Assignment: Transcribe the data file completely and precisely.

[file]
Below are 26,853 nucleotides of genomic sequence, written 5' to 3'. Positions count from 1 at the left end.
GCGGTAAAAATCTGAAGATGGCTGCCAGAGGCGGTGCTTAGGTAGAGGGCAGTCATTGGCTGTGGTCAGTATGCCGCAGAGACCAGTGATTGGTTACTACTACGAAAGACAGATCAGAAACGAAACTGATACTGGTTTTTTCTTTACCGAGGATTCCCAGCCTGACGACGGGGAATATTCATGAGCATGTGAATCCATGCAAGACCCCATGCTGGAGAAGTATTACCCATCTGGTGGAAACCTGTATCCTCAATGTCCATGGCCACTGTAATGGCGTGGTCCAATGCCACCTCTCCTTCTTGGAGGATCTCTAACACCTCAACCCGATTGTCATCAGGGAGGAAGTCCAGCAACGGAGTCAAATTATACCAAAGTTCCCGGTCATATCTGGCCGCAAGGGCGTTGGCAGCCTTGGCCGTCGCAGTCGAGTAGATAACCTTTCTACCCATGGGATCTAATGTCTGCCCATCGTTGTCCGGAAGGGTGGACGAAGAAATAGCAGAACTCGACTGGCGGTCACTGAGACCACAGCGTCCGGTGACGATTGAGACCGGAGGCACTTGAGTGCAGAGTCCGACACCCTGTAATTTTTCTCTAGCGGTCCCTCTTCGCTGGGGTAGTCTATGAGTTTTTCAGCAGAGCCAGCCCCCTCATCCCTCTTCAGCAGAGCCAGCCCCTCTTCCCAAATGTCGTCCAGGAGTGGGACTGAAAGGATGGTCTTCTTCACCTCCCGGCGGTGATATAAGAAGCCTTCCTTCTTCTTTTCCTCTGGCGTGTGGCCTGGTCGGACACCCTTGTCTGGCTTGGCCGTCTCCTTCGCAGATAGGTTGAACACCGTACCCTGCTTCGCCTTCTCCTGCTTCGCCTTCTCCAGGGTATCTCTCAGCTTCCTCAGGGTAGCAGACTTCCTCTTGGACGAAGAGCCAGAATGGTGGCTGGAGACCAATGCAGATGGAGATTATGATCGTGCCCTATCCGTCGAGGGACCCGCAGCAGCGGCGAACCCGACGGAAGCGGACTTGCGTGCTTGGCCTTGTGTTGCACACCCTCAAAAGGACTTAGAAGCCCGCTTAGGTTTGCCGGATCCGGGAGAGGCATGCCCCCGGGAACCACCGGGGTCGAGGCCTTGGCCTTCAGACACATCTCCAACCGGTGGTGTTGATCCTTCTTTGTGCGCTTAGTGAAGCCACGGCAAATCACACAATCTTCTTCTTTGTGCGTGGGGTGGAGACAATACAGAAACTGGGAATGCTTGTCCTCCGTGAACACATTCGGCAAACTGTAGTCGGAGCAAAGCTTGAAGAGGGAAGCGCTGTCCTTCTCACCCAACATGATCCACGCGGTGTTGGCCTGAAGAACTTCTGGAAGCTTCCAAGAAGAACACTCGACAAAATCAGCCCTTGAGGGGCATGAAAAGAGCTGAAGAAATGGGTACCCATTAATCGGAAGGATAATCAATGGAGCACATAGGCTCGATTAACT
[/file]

Below are 26,853 nucleotides of genomic sequence, written 5' to 3'. Positions count from 1 at the left end.
GCGGTAAAAATCTGAAGATGGCTGCCAGAGGCGGTGCTTAGGTAGAGGGCAGTCATTGGCTGTGGTCAGTATGCCGCAGAGACCAGTGATTGGTTACTACTACGAAAGACAGATCAGAAACGAAACTGATACTGGTTTTTTCTTTACCGAGGATTCCCAGCCTGACGACGGGGAATATTCATGAGCATGTGAATCCATGCAAGACCCCATGCTGGAGAAGTATTACCCATCTGGTGGAAACCTGTATCCTCAATGTCCATGGCCACTGTAATGGCGTGGTCCAATGCCACCTCTCCTTCTTGGAGGATCTCTAACACCTCAACCCGATTGTCATCAGGGAGGAAGTCCAGCAACGGAGTCAAATTATACCAAAGTTCCCGGTCATATCTGGCCGCAAGGGCGTTGGCAGCCTTGGCCGTCGCAGTCGAGTAGATAACCTTTCTACCCATGGGATCTAATGTCTGCCCATCGTTGTCCGGAAGGGTGGACGAAGAAATAGCAGAACTCGACTGGCGGTCACTGAGACCACAGCGTCCGGTGACGATTGAGACCGGAGGCACTTGAGTGCAGAGTCCGACACCCTGTAATTTTTCTCTAGCGGTCCCTCTTCGCTGGGGTAGTCTATGAGTTTTTCAGCAGAGCCAGCCCCCTCATCCCTCTTCAGCAGAGCCAGCCCCTCTTCCCAAATGTCGTCCAGGAGTGGGACTGAAAGGATGGTCTTCTTCACCTCCCGGCGGTGATATAAGAAGCCTTCCTTCTTCTTTTCCTCTGGCGTGTGGCCTGGTCGGACACCCTTGTCTGGCTTGGCCGTCTCCTTCGCAGATAGGTTGAACACCGTACCCTGCTTCGCCTTCTCCTGCTTCGCCTTCTCCAGGGTATCTCTCAGCTTCCTCAGGGTAGCAGACTTCCTCTTGGACGAAGAGCCAGAATGGTGGCTGGAGACCAATGCAGATGGAGATTATGATCGTGCCCTATCCGTCGAGGGACCCGCAGCAGCGGCGAACCCGACGGAAGCGGACTTGCGTGCTTGGCCTTGTGTTGCACACCCTCAAAAGGACTTAGAAGCCCGCTTAGGTTTGCCGGATCCGGGAGAGGCATGCCCCCGGGAACCACCGGGGTCGAGGCCTTGGCCTTCAGACACATCTCCAACCGGTGGTGTTGATCCTTCTTTGTGCGCTTAGTGAAGCCACGGCAAATCACACAATCTTCTTCTTTGTGCGTGGGGTGGAGACAATACAGAAACTGGGAATGCTTGTCCTCCGTGAACACATTCGGCAAACTGTAGTCGGAGCAAAGCTTGAAGAGGGAAGCGCTGTCCTTCTCACCCAACATGATCCACGCGGTGTTGGCCTGAAGAACTTCTGGAAGCTTCCAAGAAGAACACTCGACAAAATCAGCCCTTGAGGGGCATGAAAAGAGCTGAAGAAATGGGTACCCATTAATCGGAAGGATAATCAATGGAGCACATAGGCTCGATTAACT